Jeff Conine is most similiar to Bob Watson (929), Wally Joyner (915), Our own Gus Bell (914) and most similiar thru age 40 to Hal McRae (894). Those are some big names.

At 2B we have the dynamo Brandon Phillips who recently voiced a bit of displeasure about the attention Hamilton has been getting. I can understand that, a year ago it was Phillips who wore out his welcome at he previous employer and came to the Reds with a new attitude knowing it was probably his only chance to start in the big leagues. It was quite a story but didn't get nearly the media focus as the Josh Hamilton one. Brandon, I guess if you smoke crack for 5 years instead of play baseball you are more of a longshot to stage a comeback. What can I tell ya? At this point I still feel more secure in your presence, as I think you are a solid bet to stay good and pure for the rest of your career. You never really were a bad boy they just said you were sort of unmanageable. Which translates to me that you were swinging for the fences when they wanted you to be a contact hitter.

Brandon you are most similiar to Larry Brown (982) and our very own Eddie Taubensee also (982). Vance Wilson is (981) and Johnny Edwards is (980). Of course you had a clunker of a season in Cleveland that is still hurting your career totals. I expect you to be in stronger company by the end of this year. But Taubensee was a pretty good hitting catcher I remember that much.

Well what are the odds? Our SS Alex Gonzalez is also being compared to former Reds catchers. In this case it is Joe Oilver (952) and Bo Diaz (950). Heck he is also similiar to former catchers Rich Gedman (950) and Benito Santiago (943). Yowza, AGON are you sure you are playing in the right spot? Just joshing….

3B is young Edwin Encarnacion. He's only had a couple cups of coffee so far but what do the stars hold for him in the distant future? Hold on to your hats folks because we may have the next Chipper Jones (974) or even Jim Thome (975)! Wow, who would a thunk it? Now you get off the kid's case for chrissakes, he's already in elite company. Actually his strongest comparison was Jim Presley (977) but that is not nearly as an exciting name as the other two.

Now batting, #44 ADAM DUNN! “Motorin', what's your price for flight? Finding mr. right…. ”
Darryl Strawberry (960), Pete Incaviglia (945), Reggie Jackson (948). Not too shabby.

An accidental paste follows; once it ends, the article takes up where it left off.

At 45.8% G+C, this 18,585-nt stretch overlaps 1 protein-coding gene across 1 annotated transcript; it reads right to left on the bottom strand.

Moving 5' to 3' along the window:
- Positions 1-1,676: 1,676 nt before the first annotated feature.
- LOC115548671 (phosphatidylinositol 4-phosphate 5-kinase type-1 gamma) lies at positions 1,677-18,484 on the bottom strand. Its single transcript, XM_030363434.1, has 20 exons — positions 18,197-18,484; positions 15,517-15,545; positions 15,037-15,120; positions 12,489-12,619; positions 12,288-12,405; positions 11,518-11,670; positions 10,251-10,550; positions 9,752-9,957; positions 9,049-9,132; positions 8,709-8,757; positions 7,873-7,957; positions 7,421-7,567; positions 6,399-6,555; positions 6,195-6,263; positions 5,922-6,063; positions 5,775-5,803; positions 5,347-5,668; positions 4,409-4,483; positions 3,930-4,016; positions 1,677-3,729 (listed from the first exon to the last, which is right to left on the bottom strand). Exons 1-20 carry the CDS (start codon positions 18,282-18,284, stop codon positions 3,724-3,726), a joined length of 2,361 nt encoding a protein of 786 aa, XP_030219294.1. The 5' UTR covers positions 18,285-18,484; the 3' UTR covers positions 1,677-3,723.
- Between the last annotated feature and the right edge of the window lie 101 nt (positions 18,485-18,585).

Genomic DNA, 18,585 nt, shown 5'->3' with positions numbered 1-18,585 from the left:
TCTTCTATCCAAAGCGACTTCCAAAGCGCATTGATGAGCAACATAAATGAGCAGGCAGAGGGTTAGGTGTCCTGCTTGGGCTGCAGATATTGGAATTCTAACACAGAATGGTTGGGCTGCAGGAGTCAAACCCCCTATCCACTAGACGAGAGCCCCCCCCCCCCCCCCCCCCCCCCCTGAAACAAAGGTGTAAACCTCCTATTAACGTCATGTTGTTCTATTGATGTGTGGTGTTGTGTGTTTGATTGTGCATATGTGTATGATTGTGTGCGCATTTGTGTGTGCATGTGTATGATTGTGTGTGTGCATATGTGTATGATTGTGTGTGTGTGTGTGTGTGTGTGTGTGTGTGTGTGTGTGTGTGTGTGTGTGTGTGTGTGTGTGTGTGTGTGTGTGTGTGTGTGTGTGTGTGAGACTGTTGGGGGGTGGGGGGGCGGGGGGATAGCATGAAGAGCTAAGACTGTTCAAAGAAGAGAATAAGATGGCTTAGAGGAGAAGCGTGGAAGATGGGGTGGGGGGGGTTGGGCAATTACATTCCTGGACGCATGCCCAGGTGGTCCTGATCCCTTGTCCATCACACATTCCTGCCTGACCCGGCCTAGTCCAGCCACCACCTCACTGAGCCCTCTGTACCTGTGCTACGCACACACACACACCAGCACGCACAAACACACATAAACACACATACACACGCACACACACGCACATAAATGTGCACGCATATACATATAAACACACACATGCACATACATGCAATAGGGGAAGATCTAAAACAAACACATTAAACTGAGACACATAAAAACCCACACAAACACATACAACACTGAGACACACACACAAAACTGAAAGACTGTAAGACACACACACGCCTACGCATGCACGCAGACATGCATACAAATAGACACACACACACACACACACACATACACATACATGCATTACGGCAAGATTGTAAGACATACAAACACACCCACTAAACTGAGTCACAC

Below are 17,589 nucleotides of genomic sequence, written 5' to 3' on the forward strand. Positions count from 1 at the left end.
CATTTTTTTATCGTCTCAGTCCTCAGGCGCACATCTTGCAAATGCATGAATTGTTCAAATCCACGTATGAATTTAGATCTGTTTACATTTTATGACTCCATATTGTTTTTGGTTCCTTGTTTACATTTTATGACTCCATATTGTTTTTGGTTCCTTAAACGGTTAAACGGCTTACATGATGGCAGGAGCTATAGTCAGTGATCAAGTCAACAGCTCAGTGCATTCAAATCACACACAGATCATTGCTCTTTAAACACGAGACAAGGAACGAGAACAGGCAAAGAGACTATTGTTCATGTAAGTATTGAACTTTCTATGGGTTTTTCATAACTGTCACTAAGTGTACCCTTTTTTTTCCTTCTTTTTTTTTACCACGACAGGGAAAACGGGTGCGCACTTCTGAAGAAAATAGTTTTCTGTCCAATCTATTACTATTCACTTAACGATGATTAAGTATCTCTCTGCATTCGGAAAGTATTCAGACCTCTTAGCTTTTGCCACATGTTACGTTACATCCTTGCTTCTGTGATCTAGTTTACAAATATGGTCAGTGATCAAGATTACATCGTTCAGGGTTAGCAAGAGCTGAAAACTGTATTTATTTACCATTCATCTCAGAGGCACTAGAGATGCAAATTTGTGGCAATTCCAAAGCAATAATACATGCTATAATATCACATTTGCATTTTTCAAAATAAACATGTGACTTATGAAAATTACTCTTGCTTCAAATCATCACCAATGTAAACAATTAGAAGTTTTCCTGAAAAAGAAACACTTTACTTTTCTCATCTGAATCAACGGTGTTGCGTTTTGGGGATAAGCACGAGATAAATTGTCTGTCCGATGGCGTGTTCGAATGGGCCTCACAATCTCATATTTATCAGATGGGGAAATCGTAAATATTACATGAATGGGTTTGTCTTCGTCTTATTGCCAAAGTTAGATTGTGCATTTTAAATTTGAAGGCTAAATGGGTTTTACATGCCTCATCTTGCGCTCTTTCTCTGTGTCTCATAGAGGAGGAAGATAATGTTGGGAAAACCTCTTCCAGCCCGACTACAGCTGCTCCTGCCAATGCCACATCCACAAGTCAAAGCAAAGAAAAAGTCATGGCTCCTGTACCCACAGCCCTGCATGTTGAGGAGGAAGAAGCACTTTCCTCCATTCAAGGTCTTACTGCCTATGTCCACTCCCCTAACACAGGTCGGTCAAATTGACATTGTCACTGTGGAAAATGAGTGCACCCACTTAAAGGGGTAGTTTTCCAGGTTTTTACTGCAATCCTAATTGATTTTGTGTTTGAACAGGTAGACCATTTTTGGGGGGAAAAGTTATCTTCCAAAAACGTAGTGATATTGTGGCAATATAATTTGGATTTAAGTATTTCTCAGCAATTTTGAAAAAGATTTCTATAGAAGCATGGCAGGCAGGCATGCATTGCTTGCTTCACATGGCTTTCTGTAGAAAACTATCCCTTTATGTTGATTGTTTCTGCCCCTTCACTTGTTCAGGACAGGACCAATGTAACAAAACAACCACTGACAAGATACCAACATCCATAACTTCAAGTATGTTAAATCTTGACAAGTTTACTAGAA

I regret to say we don't have enough data to do Josh Hamilton so lets consider the CF Ryan Freel. Quinton McKracken (950)! Whoa, no wonder they brought that dude on board last year. BUt you know what, Freel is a throwback player… we always knew it and this proves it. He compares to Wattie Holm (950) who played from 1924-1932, Ed Lennox (943) who played from 1906-1915 and Eric Tipton who played from 1939-1945. None of those guys played very long. Makes you wonder about Freel's 10 or 11 concussions. But yea I always knew Freelie played in the Deadball era. And he spits the chew like an throwback too.

Now the hall-of-famer Ken Griffey Jr. Sammy Sosa (902)? Frank Robinson (886) and Willie Mays (878). barry Bonds (869). I think what happened is Griff didn't get enough steals to earn a higher comparison, as all those guys had better wheels than Junior in their prime.

Now the cathing tandem.

David Ross = Johnny Blanchard (965). Super sub Johnny B was the best pitch hitter in baseball in the late 50s and early 60s. He once hit 4 homers in 4 at bats and his solo shot in the 1961 WS set up Maris's game winner in extra innings that lead the way for the Yanks 5 game WS win.

Javier Valentin = Brian Johnson (981), Bob Schmidt (979), and Mark Salas (976).

Harang = Bronson Arroyo (984), Mike Sirotka (973), and Jimmy Jones (971).

Arroyo = harang (984), Mike Krukow (975), Brett Tomko (975), Kris Benson (975).

Lohse = Rodrigo Lopez (976), Ricky Bones (969), Jose Lima (969).

Weathers = Julian Tavarez (940), our own Ted Power (928), Miguel Batista (923).

Stanton = Dan Plesac (942), Bob McClure (920), Paul Assenmacher (918).

Coffey = Pep Harris (985), Paul Wagner (984), and Johnny Ruffin (983).

So there ya have it… maybe it means something and maybe it don't… but its still kinda fun.

July 2, 2007

Potential Managers

First of all - I was somewhat surprised the Reds made Pete Mackanin the interim manager rather than Bucky Dent. However, I surmise from this that the promotion of bench coaches to replace fired managers is over in Cinci and that the search is on for a real manager.

That being the case (and I think it is), some possibilities:

Guys who managed in the majors last season who aren't doing so this year (so far) - Felipe Alou, Dusty Baker, Joe Girardi, Ken Macha, Frank Robinson, and Buck Showalter.

Macha is a part-time analyst on Red Sox broadcasts. Baker is working for ESPN as an analyst. Girardi is working as a Yankees broadcaster and also does regional Fox Saturday Baseball telecasts, and reportedly interviewed for the Orioles' managerial job last week. Robinson has said he doesn't want to manage again. I don't know what Alou's doing.

Guys from this year - Sam Perlozzo was fired in Baltimore. Mike Hargrove quit on the Mariners.